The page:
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This Is Shakespeare

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This Is Shakespeare by Emma Smith
Hardcover $28.95
Mar 31, 2020 | ISBN 9781524748548

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  • Feb 16, 2021 | ISBN 9781984898159

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  • Mar 31, 2020 | ISBN 9781524748548

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Advance Praise from the U.K.:

“I admire the freshness and attack of her writing, the passion and curiosity that light up the page.”
—Hilary Mantel, author of Wolf Hall and Bring Up the Bodies
“If I were asked to recommend one guide for readers keen on discovering what’s at stake in Shakespeare’s plays, This Is Shakespeare would be it.”
—James Shapiro, author of The Year of Lear: Shakespeare in 1606

“Brilliantly illuminating . . . The best introduction to Shakespeare’s plays that I’ve read, perhaps the best book on Shakespeare, full stop. Emma Smith’s voice is disarmingly frank, refreshingly irreverent, full of pop culture . . . Her reading of the plays is dazzling, her original research totally convincing.”
—Alex Preston, The Observer (London)

“Thought-provoking . . . Anyone who doesn’t understand what all the fuss is about should read This Is Shakespeare. Smith—who is no enemy of fun: her book fizzes with jokes—is celebrating a Shakespeare who talks to the present. She does it all with such a light touch you barely notice how much you’re learning.”
—Colin Burrow, The Guardian (London)

“Smith is perhaps the preeminent Shakespeare communicator working today. This Is Shakespeare cuts through the accumulated crust of ‘schoolroom platitudes,’ cant, and literary piety in order to dust Shakespeare off and see him as he is, was, and might be.”
—Tim Smith-Laing, The Daily Telegraph (London)

“I like this book very much. It explains accessibly, with learning lightly worn, why Shakespeare retains such a hold in our culture. Smith has done an exemplary job of restoring the greatest of English writers to his own time, and explaining why he then speaks to ours . . . An invigorating examination of the pre-eminence of the most revered figure of English letters.”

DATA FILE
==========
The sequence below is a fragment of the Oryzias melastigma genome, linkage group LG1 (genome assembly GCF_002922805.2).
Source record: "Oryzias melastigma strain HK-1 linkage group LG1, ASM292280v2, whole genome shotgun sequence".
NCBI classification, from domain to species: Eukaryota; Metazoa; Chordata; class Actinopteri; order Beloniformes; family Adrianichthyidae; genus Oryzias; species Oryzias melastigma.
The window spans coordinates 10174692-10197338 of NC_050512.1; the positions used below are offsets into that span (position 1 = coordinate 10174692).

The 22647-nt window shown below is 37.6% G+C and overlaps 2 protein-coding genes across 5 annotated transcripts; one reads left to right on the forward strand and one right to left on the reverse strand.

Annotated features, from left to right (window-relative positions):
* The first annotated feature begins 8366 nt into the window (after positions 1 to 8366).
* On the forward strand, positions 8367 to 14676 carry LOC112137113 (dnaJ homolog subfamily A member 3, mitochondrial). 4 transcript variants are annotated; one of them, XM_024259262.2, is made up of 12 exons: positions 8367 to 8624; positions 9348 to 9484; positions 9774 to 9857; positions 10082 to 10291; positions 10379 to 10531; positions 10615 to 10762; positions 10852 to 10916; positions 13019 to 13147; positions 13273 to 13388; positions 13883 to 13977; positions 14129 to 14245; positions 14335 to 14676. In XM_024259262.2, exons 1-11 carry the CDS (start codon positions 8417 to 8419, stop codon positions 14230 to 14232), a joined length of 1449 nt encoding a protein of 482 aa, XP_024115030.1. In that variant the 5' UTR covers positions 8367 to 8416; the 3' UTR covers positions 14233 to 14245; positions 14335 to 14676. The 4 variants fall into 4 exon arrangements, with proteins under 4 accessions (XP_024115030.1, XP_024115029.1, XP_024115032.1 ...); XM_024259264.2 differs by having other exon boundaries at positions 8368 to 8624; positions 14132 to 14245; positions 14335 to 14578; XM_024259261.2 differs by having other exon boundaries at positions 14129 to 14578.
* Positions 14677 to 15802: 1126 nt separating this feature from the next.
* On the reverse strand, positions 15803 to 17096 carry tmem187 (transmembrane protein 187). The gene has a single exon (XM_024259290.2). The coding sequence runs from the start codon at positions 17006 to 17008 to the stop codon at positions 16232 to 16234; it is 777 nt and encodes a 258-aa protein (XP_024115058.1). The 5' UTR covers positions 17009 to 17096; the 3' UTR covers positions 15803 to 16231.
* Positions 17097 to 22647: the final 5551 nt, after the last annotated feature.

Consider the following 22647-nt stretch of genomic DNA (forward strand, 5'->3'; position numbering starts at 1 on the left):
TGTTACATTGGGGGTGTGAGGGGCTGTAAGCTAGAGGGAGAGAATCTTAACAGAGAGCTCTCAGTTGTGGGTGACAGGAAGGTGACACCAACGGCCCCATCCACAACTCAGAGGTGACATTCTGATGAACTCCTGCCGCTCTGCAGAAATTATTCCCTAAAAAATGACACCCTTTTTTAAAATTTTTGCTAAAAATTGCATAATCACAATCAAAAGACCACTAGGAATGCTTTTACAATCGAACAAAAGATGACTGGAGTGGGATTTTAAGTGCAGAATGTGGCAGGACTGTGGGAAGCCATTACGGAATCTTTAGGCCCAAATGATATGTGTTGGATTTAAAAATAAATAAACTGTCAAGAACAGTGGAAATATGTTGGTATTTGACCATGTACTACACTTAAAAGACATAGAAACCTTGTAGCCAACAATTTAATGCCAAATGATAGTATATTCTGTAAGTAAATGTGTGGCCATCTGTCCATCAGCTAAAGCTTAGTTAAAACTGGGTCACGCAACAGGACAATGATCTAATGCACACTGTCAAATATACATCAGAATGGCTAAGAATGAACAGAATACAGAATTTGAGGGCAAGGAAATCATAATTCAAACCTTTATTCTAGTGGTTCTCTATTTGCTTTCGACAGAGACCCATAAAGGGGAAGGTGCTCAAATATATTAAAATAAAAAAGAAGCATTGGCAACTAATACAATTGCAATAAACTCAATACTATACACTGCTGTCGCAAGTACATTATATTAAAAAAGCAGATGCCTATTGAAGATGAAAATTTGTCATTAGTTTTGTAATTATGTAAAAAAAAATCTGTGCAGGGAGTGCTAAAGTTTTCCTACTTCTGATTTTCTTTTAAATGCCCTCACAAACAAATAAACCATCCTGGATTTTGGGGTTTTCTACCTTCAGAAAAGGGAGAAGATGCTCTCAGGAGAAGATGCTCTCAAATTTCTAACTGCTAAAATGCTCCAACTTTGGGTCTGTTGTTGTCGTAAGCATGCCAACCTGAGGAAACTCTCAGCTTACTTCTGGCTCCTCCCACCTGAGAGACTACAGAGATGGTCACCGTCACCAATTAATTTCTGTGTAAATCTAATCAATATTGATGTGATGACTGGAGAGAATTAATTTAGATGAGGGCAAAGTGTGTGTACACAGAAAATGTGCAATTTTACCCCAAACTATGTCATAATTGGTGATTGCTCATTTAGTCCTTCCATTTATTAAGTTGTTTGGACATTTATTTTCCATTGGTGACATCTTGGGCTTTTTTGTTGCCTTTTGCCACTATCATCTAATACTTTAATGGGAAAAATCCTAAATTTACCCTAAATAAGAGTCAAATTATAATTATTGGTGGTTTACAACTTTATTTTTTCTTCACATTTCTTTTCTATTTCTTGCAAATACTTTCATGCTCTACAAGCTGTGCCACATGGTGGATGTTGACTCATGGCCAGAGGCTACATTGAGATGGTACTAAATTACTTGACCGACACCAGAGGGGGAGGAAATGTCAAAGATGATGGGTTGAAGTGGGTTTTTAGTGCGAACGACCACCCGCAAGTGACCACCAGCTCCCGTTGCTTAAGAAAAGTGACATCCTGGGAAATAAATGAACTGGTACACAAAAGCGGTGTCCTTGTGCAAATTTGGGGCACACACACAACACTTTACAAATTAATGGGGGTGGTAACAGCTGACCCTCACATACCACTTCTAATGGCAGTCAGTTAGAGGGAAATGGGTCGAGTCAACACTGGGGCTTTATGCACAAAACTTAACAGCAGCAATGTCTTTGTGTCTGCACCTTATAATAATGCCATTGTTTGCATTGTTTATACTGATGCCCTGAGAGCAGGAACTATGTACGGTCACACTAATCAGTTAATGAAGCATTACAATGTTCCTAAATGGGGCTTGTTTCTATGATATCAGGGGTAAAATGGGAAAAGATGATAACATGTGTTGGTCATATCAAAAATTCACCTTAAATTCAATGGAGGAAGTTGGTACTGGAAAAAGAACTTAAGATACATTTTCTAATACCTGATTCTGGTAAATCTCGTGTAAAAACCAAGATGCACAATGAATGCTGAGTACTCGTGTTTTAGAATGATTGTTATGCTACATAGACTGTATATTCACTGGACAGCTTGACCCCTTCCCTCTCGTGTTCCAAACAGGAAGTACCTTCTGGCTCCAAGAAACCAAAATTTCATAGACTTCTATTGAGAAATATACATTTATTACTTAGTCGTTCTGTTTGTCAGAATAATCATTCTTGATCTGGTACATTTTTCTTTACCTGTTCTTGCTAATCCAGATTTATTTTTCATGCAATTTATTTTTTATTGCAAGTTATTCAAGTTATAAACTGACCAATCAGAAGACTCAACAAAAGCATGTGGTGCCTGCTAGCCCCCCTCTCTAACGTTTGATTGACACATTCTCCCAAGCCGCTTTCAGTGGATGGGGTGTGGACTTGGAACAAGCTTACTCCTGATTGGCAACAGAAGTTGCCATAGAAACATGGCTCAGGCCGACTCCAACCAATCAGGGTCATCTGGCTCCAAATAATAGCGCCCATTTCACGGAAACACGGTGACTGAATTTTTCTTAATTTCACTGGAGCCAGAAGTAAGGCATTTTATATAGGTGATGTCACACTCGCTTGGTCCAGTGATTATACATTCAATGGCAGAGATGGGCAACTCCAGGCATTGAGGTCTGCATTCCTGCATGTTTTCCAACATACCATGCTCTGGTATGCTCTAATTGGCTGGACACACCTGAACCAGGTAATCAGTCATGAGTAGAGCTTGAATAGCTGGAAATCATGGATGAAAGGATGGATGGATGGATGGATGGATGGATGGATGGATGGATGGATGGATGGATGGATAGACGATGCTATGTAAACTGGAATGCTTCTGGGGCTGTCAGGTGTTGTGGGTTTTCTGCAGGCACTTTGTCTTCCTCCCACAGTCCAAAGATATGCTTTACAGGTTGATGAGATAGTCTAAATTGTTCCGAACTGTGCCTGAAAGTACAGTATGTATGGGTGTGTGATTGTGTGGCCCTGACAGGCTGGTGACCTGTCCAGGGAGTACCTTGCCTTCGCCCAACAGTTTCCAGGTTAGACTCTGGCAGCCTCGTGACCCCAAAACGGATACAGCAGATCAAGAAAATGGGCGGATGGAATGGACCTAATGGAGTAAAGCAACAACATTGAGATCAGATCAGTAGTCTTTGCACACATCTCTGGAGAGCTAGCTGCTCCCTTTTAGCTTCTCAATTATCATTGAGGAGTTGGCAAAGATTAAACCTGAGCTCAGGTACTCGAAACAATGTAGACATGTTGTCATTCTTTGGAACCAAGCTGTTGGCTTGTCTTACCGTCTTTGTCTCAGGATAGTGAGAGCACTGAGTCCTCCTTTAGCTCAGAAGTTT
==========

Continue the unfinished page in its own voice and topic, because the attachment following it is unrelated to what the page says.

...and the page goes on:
The Times
“Quirky, brilliant . . . what’s most bracing about Smith’s book is the way she sees the plays as almost organic: not only contradictory but alive”
“Intriguing . . . Smith argues that the defining characteristic of Shakespeare’s plays is their ‘permissive gappiness.’ This must also surely be the first book on Shakespeare to use the slang term ‘woke.’”
Evening Standard

Table Of Contents

Introduction 1
Chapter 1: The Taming of the Shrew 7
Chapter 2: Richard III 23
Chapter 3: The Comedy of Errors 39
Chapter 4: Richard II 53
Chapter 5: Romeo and Juliet 67
Chapter 6: A Midsummer Night’s Dream 83
Chapter 7: The Merchant of Venice 99
Chapter 8: 1 Henry IV 113
Chapter 9: Much Ado About Nothing 129
Chapter 10: Julius Caesar 145
Chapter 11: Hamlet 161
Chapter 12: Twelfth Night 177
Chapter 13: Measure for Measure 193
Chapter 14: Othello 209
Chapter 15: King Lear 223
Chapter 16: Macbeth 239
Chapter 17: Antony and Cleopatra 255
Chapter 18: Coriolanus 271
Chapter 19: The Winter’s Tale 287
Chapter 20: The Tempest 303
Epilogue 321
References and Further Reading 325
Acknowledgements 339
Index 341

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